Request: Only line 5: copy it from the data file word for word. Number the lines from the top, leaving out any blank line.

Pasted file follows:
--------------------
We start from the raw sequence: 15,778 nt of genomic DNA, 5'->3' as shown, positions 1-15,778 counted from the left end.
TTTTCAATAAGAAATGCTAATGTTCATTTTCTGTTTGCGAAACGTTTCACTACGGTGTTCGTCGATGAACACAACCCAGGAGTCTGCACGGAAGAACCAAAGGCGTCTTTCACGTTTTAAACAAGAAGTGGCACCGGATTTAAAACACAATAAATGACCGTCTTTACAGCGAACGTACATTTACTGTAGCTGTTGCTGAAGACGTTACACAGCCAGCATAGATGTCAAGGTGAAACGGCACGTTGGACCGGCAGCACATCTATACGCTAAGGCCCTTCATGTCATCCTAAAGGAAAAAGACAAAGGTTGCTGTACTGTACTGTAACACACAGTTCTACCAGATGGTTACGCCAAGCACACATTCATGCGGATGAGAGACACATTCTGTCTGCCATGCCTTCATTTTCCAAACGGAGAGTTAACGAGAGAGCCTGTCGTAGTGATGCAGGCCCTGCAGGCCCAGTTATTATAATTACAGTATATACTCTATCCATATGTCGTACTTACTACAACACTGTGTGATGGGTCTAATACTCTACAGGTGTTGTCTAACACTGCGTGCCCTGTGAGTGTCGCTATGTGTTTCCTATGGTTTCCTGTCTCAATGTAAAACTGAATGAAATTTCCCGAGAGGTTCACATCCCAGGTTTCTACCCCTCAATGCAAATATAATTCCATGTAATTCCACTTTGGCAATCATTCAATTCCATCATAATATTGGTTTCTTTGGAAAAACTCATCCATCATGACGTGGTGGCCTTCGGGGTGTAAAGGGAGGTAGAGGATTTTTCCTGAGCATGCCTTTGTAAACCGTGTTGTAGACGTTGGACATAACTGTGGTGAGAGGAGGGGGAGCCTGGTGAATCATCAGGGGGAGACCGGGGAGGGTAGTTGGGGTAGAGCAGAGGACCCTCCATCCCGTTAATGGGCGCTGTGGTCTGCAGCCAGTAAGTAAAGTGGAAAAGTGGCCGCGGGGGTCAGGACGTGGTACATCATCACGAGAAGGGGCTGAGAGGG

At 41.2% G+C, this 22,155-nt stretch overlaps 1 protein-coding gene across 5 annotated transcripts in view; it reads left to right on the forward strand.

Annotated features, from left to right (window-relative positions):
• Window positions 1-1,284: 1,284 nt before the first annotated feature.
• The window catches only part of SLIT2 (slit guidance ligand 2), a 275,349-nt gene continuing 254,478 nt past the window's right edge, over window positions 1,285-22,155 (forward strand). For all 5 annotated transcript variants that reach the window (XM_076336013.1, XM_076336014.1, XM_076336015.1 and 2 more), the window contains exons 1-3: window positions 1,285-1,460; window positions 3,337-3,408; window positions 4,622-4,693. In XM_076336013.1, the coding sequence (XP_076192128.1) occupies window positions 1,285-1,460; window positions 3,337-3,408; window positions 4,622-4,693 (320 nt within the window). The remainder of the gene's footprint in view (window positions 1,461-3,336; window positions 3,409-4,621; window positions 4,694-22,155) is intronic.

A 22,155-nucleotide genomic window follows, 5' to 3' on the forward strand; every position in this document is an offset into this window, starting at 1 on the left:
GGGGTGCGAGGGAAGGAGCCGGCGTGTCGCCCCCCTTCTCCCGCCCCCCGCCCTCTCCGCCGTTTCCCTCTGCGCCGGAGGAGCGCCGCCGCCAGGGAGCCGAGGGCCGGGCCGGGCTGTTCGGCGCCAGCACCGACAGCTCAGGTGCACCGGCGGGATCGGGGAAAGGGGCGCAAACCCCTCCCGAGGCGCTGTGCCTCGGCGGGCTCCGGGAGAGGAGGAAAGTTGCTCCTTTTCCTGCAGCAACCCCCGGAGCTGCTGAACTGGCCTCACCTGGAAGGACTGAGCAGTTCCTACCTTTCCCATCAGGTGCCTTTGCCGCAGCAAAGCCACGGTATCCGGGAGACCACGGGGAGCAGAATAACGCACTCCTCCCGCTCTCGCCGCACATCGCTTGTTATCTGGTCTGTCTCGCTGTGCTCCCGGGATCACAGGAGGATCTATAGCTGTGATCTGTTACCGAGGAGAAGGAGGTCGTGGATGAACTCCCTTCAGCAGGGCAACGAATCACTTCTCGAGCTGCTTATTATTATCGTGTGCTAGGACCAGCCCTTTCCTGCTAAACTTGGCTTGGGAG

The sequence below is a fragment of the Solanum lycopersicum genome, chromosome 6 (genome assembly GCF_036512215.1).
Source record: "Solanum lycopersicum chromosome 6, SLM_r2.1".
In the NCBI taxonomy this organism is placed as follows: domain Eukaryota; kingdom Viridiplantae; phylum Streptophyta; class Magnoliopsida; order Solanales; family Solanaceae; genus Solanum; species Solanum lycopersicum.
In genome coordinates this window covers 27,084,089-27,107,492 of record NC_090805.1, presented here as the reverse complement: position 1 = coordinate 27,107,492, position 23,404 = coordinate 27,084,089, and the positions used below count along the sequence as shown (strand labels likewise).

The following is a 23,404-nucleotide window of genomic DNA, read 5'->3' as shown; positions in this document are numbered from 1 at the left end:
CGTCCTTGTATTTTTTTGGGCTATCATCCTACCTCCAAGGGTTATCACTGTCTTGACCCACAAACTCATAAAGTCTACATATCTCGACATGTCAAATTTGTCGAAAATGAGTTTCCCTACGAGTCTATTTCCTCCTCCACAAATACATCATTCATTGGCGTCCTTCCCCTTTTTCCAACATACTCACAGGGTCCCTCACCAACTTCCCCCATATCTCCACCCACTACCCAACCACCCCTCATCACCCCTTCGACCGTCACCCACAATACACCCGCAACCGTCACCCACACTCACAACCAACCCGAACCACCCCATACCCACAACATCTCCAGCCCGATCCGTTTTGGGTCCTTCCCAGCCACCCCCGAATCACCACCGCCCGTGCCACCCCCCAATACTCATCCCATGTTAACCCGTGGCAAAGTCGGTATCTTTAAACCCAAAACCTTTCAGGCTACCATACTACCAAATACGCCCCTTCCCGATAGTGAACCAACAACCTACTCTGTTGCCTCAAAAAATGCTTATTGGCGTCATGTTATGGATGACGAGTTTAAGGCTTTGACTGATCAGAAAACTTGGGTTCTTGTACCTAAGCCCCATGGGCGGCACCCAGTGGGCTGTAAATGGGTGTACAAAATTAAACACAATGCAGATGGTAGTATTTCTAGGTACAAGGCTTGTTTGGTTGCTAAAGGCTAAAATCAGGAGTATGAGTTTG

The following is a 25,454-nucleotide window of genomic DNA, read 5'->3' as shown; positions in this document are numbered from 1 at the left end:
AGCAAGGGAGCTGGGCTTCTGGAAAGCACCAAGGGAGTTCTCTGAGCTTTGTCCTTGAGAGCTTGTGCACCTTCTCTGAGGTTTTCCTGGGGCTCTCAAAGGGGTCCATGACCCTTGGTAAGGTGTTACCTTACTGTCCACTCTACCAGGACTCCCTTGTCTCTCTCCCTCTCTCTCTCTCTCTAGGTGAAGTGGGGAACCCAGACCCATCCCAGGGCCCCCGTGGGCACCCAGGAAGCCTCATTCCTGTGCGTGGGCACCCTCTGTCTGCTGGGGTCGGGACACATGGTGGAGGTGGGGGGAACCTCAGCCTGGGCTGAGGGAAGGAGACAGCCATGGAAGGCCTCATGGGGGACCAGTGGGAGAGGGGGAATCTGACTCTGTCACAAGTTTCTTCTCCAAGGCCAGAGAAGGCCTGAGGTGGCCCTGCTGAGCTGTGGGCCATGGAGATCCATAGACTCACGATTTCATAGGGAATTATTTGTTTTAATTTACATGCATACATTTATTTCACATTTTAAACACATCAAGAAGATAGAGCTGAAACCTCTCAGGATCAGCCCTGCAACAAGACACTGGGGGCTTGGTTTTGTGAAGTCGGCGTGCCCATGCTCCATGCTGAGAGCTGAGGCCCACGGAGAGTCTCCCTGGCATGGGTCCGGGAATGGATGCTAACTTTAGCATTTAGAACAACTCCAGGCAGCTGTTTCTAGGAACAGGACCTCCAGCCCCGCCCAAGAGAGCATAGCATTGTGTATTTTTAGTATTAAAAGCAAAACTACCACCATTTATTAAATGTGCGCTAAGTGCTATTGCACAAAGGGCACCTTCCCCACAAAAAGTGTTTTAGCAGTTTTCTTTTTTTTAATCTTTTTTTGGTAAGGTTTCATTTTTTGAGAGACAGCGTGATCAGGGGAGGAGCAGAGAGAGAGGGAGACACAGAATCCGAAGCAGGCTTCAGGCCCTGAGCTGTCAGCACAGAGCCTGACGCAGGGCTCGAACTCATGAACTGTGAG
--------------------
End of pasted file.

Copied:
• Window positions 1-1,284: 1,284 nt before the first annotated feature.